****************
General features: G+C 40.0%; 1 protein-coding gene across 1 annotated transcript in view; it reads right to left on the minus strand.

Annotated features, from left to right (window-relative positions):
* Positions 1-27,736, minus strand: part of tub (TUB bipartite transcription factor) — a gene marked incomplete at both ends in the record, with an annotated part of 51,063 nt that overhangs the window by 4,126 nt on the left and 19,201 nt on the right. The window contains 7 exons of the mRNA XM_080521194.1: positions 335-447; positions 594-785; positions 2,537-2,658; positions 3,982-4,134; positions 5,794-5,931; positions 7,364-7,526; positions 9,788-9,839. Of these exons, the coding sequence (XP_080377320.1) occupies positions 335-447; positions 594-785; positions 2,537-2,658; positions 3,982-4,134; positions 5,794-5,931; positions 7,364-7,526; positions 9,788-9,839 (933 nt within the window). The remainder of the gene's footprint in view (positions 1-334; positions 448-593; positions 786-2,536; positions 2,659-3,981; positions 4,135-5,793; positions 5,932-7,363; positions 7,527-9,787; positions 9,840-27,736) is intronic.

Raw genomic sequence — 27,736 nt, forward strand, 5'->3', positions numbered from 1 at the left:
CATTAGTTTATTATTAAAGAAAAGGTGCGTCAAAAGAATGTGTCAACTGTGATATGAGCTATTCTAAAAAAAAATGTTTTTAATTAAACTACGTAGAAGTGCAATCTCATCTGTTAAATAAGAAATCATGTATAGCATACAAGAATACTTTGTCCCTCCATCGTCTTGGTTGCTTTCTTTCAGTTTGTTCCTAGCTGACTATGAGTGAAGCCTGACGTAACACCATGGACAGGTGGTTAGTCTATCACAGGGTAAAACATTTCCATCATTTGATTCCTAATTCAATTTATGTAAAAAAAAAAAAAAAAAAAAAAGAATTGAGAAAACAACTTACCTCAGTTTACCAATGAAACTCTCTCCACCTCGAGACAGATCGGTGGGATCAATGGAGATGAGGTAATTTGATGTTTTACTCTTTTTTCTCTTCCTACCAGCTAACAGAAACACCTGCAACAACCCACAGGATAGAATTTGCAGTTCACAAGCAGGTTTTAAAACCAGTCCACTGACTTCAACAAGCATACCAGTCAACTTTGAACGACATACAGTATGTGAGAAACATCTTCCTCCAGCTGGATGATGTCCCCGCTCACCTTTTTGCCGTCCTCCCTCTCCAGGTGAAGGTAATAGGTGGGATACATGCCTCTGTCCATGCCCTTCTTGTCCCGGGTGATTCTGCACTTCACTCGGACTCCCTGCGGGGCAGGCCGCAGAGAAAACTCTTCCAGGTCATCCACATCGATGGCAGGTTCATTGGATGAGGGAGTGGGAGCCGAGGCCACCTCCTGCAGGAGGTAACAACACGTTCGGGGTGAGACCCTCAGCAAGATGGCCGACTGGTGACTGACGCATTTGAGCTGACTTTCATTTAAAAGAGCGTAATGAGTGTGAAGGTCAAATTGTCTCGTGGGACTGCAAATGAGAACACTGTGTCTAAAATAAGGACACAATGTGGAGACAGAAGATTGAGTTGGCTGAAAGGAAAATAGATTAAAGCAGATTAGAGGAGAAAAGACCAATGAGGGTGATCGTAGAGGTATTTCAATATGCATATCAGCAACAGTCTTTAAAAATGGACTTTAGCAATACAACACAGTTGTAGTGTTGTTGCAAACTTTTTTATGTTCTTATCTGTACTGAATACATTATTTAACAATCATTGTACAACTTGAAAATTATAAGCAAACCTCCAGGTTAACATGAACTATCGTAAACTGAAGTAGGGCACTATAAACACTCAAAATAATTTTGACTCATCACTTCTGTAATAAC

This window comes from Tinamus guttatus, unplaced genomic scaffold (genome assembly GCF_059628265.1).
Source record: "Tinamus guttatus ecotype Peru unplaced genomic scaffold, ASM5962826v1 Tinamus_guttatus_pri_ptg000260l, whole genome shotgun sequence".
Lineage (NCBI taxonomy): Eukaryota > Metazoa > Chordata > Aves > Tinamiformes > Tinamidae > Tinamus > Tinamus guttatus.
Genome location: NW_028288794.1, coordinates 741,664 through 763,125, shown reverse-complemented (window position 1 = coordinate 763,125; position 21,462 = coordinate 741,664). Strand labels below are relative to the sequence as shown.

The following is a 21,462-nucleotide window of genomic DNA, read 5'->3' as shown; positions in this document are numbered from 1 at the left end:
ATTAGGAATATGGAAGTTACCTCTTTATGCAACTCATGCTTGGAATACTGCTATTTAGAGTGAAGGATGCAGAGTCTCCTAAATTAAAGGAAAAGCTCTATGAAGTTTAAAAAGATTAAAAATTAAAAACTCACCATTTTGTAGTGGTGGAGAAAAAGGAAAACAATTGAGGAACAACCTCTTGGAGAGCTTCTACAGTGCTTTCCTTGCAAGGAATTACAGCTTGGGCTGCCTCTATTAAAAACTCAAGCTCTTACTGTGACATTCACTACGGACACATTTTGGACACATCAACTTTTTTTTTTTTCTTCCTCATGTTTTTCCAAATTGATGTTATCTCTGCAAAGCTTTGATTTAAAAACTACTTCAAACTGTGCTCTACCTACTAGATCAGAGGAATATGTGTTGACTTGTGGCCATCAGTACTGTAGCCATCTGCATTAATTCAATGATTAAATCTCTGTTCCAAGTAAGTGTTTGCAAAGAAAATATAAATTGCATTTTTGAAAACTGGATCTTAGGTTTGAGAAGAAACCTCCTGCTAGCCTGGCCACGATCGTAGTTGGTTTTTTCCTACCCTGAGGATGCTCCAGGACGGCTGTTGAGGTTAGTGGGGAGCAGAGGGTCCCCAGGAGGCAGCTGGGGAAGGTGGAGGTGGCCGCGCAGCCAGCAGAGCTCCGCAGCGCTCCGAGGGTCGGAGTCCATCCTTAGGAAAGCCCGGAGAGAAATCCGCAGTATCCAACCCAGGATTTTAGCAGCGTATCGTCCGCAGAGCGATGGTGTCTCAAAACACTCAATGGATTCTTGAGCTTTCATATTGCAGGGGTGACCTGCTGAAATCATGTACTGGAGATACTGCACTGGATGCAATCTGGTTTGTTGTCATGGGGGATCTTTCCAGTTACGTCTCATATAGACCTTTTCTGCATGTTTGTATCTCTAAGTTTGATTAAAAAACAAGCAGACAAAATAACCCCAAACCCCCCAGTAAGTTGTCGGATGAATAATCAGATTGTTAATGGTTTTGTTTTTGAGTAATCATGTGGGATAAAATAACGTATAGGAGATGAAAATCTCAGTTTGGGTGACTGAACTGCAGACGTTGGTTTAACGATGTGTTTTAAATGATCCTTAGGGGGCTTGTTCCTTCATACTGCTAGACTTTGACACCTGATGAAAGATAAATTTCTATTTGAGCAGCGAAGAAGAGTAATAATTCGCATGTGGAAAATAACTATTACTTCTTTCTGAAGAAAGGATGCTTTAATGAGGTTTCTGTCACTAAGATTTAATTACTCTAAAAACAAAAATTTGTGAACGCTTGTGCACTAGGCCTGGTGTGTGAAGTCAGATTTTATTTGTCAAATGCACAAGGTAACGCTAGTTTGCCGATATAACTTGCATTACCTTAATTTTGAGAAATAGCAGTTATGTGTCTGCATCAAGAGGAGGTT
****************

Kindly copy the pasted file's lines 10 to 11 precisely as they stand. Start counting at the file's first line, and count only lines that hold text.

The following is a 21,462-nucleotide window of genomic DNA, read 5'->3' as shown; positions in this document are numbered from 1 at the left end:
ATTAGGAATATGGAAGTTACCTCTTTATGCAACTCATGCTTGGAATACTGCTATTTAGAGTGAAGGATGCAGAGTCTCCTAAATTAAAGGAAAAGCTCTATGAAGTTTAAAAAGATTAAAAATTAAAAACTCACCATTTTGTAGTGGTGGAGAAAAAGGAAAACAATTGAGGAACAACCTCTTGGAGAGCTTCTACAGTGCTTTCCTTGCAAGGAATTACAGCTTGGGCTGCCTCTATTAAAAACTCAAGCTCTTACTGTGACATTCACTACGGACACATTTTGGACACATCAACTTTTTTTTTTTTCTTCCTCATGTTTTTCCAAATTGATGTTATCTCTGCAAAGCTTTGATTTAAAAACTACTTCAAACTGTGCTCTACCTACTAGATCAGAGGAATATGTGTTGACTTGTGGCCATCAGTACTGTAGCCATCTGCATTAATTCAATGATTAAATCTCTGTTCCAAGTAAGTGTTTGCAAAGAAAATATAAATTGCATTTTTGAAAACTGGATCTTAGGTTTGAGAAGAAACCTCCTGCTAGCCTGGCCACGATCGTAGTTGGTTTTTTCCTACCCTGAGGATGCTCCAGGACGGCTGTTGAGGTTAGTGGGGAGCAGAGGGTCCCCAGGAGGCAGCTGGGGAAGGTGGAGGTGGCCGCGCAGCCAGCAGAGCTCCGCAGCGCTCCGAGGGTCGGAGTCCATCCTTAGGAAAGCCCGGAGAGAAATCCGCAGTATCCAACCCAGGATTTTAGCAGCGTATCGTCCGCAGAGCGATGGTGTCTCAAAACACTCAATGGATTCTTGAGCTTTCATATTGCAGGGGTGACCTGCTGAAATCATGTACTGGAGATACTGCACTGGATGCAATCTGGTTTGTTGTCATGGGGGATCTTTCCAGTTACGTCTCATATAGACCTTTTCTGCATGTTTGTATCTCTAAGTTTGATTAAAAAACAAGCAGACAAAATAACCCCAAACCCCCCAGTAAGTTGTCGGATGAATAATCAGATTGTTAATGGTTTTGTTTTTGAGTAATCATGTGGGATAAAATAACGTATAGGAGATGAAAATCTCAGTTTGGGTGACTGAACTGCAGACGTTGGTTTAACGATGTGTTTTAAATGATCCTTAGGGGGCTTGTTCCTTCATACTGCTAGACTTTGACACCTGATGAAAGATAAATTTCTATTTGAGCAGCGAAGAAGAGTAATAATTCGCATGTGGAAAATAACTATTACTTCTTTCTGAAGAAAGGATGCTTTAATGAGGTTTCTGTCACTAAGATTTAATTACTCTAAAAACAAAAATTTGTGAACGCTTGTGCACTAGGCCTGGTGTGTGAAGTCAGATTTTATTTGTCAAATGCACAAGGTAACGCTAGTTTGCCGATATAACTTGCATTACCTTAATTTTGAGAAATAGCAGTTATGTGTCTGCATCAAGAGGAGGTT